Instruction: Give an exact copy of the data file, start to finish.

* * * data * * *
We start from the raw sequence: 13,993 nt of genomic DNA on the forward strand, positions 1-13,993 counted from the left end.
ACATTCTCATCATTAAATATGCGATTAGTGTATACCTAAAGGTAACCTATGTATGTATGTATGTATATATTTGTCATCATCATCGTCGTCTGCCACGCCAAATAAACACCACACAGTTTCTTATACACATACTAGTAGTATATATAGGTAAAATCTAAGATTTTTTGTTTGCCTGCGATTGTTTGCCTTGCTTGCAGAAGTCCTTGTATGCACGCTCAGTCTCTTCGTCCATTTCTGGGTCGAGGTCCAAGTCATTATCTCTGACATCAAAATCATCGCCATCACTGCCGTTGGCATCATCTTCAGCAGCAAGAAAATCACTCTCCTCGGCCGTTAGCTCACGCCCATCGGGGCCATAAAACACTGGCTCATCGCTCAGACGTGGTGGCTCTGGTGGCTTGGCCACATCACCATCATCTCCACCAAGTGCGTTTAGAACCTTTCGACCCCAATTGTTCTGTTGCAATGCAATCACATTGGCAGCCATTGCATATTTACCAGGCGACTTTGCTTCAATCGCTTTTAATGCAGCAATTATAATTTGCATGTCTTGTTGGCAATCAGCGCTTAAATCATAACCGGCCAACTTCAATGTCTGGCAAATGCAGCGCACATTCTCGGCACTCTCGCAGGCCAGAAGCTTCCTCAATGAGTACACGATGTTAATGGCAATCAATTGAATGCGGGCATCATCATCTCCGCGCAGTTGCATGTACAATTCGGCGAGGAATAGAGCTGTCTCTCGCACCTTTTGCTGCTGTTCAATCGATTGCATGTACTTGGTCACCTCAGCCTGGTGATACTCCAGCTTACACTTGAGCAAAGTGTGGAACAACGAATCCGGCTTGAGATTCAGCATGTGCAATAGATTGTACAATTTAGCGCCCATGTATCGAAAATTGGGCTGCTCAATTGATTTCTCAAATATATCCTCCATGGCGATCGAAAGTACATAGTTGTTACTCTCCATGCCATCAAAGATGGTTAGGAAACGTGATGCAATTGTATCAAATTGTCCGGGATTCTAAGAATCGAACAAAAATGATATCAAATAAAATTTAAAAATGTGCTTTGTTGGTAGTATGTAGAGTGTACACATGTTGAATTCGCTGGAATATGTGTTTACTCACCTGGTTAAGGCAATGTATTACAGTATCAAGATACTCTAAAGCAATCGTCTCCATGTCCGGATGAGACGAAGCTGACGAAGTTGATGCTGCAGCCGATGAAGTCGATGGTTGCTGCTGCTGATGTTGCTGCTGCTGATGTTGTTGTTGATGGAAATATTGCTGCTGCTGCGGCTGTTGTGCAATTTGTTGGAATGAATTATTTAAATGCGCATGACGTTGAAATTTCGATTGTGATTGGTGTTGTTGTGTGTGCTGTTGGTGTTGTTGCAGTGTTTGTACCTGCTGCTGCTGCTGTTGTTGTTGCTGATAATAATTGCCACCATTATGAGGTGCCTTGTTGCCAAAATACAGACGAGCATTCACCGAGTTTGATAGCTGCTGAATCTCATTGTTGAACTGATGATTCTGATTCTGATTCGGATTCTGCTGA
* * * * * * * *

We start from the raw sequence: 13,993 nt of genomic DNA on the forward strand, positions 1-13,993 counted from the left end.
ACATTCTCATCATTAAATATGCGATTAGTGTATACCTAAAGGTAACCTATGTATGTATGTATGTATATATTTGTCATCATCATCGTCGTCTGCCACGCCAAATAAACACCACACAGTTTCTTATACACATACTAGTAGTATATATAGGTAAAATCTAAGATTTTTTGTTTGCCTGCGATTGTTTGCCTTGCTTGCAGAAGTCCTTGTATGCACGCTCAGTCTCTTCGTCCATTTCTGGGTCGAGGTCCAAGTCATTATCTCTGACATCAAAATCATCGCCATCACTGCCGTTGGCATCATCTTCAGCAGCAAGAAAATCACTCTCCTCGGCCGTTAGCTCACGCCCATCGGGGCCATAAAACACTGGCTCATCGCTCAGACGTGGTGGCTCTGGTGGCTTGGCCACATCACCATCATCTCCACCAAGTGCGTTTAGAACCTTTCGACCCCAATTGTTCTGTTGCAATGCAATCACATTGGCAGCCATTGCATATTTACCAGGCGACTTTGCTTCAATCGCTTTTAATGCAGCAATTATAATTTGCATGTCTTGTTGGCAATCAGCGCTTAAATCATAACCGGCCAACTTCAATGTCTGGCAAATGCAGCGCACATTCTCGGCACTCTCGCAGGCCAGAAGCTTCCTCAATGAGTACACGATGTTAATGGCAATCAATTGAATGCGGGCATCATCATCTCCGCGCAGTTGCATGTACAATTCGGCGAGGAATAGAGCTGTCTCTCGCACCTTTTGCTGCTGTTCAATCGATTGCATGTACTTGGTCACCTCAGCCTGGTGATACTCCAGCTTACACTTGAGCAAAGTGTGGAACAACGAATCCGGCTTGAGATTCAGCATGTGCAATAGATTGTACAATTTAGCGCCCATGTATCGAAAATTGGGCTGCTCAATTGATTTCTCAAATATATCCTCCATGGCGATCGAAAGTACATAGTTGTTACTCTCCATGCCATCAAAGATGGTTAGGAAACGTGATGCAATTGTATCAAATTGTCCGGGATTCTAAGAATCGAACAAAAATGATATCAAATAAAATTTAAAAATGTGCTTTGTTGGTAGTATGTAGAGTGTACACATGTTGAATTCGCTGGAATATGTGTTTACTCACCTGGTTAAGGCAATGTATTACAGTATCAAGATACTCTAAAGCAATCGTCTCCATGTCCGGATGAGACGAAGCTGACGAAGTTGATGCTGCAGCCGATGAAGTCGATGGTTGCTGCTGCTGATGTTGCTGCTGCTGATGTTGTTGTTGATGGAAATATTGCTGCTGCTGCGGCTGTTGTGCAATTTGTTGGAATGAATTATTTAAATGCGCATGACGTTGAAATTTCGATTGTGATTGGTGTTGTTGTGTGTGCTGTTGGTGTTGTTGCAGTGTTTGTACCTGCTGCTGCTGCTGTTGTTGTTGCTGATAATAATTGCCACCATTATGAGGTGCCTTGTTGCCAAAATACAGACGAGCATTCACCGAGTTTGATAGCTGCTGAATCTCATTGTTGAACTGATGATTCTGATTCTGATTCGGATTCTGCTGA